In order to undermine this increasingly unified view, the occupiers have been working through their political allies in Iraq to push for the fragmentation of Iraq along sectarian lines. The Israelis are busily training Kurdish peshmerga for the fighting that will be necessary to secure this. So the lesson is, once more, that the occupiers would sooner see Iraqis torn to piece, drilled, shot up, blown up, tortured and raped in a flood of contrived sectarian violence than allow themselves to lose control. That should have been obvious from the fate of Yugoslavia, not to mention everything else the imperialist powers have done, but it merits repeated emphasis. This instructive when faced with preposterous efforts by the New York Times to persuade us that the US is promoting Iraqi nationalism.
The other lesson of this keeps being compounded, much to the embarrassment to the imperialist states and their apologists: US and UK foreign policy is provoking and inspiring a wave of armed or explosive attacks on Western targets. Aside from the huge weight of evidence beforehand, several recent reports have confirmed this. One is the leak of intelligence from within the MoD, which it is furiously distancing itself from, which discuss the way the 'war on terror' is provoking 'terror'. In addition, two reports - one from Washington and the other from the UN, have confirmed the hypothesis that the Iraq war in particular has galvanised 'Al Qaeda'. Of course, these reports are very narrow in their focus and misleading in that we are encouraged to think that this is all that Washington's new wave of imperialism is provoking and all that the old one has provoked. Resistance is taking various forms, and Political Islam has been one of them. Those Islamist groups using terror as a strategy have actually been of the least significance in terms of resisting Washington's hegemony. The most important resistance groups have often pursued a combined military and political strategy (such as Hezbollah, the Nepalese guerillas, the Moro independence fighters, Famni Lavalas etc). But strictly from the point of view of what the war is supposed to be on, 'terror', it is not succeeding and could never possibly have succeeded because it wasn't designed to succeed in that score.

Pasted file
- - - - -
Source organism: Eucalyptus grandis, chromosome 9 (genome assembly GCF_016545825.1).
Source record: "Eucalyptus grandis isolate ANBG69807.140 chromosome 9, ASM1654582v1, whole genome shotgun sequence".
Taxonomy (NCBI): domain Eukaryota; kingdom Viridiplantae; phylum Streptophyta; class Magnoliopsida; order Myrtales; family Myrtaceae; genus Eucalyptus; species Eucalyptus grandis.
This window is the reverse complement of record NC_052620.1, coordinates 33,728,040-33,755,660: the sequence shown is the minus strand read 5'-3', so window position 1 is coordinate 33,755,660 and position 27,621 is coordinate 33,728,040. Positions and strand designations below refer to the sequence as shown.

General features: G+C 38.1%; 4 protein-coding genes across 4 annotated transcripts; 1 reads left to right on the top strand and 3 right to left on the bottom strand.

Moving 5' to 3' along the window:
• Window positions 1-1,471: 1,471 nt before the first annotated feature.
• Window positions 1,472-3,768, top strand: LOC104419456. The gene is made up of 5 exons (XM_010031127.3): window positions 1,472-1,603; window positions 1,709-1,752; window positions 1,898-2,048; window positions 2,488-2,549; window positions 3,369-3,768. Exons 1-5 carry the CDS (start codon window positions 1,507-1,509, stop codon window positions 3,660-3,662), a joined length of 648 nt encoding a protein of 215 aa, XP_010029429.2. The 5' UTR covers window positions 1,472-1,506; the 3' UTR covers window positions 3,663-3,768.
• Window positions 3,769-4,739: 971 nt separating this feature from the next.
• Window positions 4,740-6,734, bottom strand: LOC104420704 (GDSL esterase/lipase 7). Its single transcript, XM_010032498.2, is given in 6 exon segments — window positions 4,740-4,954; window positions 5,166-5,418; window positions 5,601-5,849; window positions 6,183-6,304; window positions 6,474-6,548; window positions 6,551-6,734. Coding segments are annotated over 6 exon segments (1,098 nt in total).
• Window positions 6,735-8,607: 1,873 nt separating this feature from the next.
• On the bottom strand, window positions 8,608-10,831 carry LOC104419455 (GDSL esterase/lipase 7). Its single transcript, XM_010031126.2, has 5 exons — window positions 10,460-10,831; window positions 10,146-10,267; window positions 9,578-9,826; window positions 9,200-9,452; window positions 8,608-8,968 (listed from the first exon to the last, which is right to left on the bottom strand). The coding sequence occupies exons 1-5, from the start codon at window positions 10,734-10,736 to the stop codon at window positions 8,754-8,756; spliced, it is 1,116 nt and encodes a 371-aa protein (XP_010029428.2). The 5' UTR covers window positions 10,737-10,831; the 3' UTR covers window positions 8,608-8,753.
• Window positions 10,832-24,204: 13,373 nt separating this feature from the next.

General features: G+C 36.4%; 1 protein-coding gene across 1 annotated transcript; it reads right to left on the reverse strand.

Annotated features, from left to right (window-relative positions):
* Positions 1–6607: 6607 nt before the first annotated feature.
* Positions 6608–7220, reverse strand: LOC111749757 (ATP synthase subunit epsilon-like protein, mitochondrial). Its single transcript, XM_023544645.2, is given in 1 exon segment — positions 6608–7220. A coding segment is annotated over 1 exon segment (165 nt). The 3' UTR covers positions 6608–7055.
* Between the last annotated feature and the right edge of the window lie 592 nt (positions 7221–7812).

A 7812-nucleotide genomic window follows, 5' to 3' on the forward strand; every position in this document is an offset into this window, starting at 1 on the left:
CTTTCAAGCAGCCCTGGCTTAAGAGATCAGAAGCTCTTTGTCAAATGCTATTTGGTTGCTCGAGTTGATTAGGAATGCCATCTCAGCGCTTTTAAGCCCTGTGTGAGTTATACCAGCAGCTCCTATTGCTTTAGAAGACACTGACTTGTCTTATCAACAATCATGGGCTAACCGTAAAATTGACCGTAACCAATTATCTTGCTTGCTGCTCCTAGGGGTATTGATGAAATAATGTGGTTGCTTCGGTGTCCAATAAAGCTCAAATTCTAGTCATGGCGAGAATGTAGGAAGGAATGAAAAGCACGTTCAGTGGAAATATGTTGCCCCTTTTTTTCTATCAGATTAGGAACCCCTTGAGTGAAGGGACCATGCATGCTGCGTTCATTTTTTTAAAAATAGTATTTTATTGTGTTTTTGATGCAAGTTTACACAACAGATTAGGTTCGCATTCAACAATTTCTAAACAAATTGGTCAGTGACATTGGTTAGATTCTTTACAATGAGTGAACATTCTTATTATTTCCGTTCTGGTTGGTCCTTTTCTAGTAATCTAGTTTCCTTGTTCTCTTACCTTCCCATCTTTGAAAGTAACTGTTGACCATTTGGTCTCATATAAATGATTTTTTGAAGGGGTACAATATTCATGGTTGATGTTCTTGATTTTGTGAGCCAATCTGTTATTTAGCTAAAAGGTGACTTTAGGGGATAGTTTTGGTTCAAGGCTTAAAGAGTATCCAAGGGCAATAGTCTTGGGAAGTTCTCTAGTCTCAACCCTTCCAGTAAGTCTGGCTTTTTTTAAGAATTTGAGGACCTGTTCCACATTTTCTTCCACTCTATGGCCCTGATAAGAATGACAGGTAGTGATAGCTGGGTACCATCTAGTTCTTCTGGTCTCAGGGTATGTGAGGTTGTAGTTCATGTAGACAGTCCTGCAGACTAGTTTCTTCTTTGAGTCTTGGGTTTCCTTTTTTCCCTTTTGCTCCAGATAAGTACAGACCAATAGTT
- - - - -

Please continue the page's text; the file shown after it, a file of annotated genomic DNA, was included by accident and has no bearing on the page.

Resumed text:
This is what is deliberately obscured in the sophistical defense of the pro-war left and their neoconservative allies who repeat that, after all, it is no good saying that if we resist their attacks they will attacks us more. 'We' are not 'resisting' shit. 'We' (they, they imperialist states and their apologists) are attacking with callous disregard for the lives of those in the targeted societies. We continue to hear from people who think they've won the argument by saying that we had terrorist attacks before Iraq. So? As far as the US is concerned, there has been no let up in its war on the Middle East since it became a significant power in the region. Similarly, no respite has been allowed the people of South East Asia that was not brought about by the reistance of those people. Or Africa, or Latin America. Does not the recent success of Islamists against US-backed warlords in Somalia at the very least suggest that the war, (the real war, the one in which political leaders are inspired by an interest in resources and geopolitical control rather than some pathetically vaporous 'ideals' and the altruistic desire to spread them) has been going on for longer than five years?